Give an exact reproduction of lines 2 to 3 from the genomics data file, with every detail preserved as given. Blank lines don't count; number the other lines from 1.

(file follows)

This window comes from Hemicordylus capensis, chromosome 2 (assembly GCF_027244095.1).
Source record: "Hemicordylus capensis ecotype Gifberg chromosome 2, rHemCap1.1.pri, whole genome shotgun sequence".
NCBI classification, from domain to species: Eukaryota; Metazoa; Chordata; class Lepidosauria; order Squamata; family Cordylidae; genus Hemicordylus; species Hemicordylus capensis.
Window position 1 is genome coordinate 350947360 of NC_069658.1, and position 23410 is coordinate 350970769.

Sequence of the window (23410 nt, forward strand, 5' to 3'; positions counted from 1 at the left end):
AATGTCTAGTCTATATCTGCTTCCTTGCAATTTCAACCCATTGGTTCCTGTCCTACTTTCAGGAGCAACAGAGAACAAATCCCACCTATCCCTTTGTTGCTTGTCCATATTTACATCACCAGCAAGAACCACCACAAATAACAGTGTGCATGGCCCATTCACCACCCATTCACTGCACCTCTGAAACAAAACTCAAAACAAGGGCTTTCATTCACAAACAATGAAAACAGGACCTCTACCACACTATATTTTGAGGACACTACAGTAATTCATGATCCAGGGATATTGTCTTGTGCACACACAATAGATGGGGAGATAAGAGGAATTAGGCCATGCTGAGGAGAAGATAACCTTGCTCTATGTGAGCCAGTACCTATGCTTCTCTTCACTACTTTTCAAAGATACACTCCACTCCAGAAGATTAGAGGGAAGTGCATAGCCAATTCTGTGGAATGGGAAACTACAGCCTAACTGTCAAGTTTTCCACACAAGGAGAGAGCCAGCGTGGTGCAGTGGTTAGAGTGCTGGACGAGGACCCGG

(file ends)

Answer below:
Source record: "Hemicordylus capensis ecotype Gifberg chromosome 2, rHemCap1.1.pri, whole genome shotgun sequence".
NCBI classification, from domain to species: Eukaryota; Metazoa; Chordata; class Lepidosauria; order Squamata; family Cordylidae; genus Hemicordylus; species Hemicordylus capensis.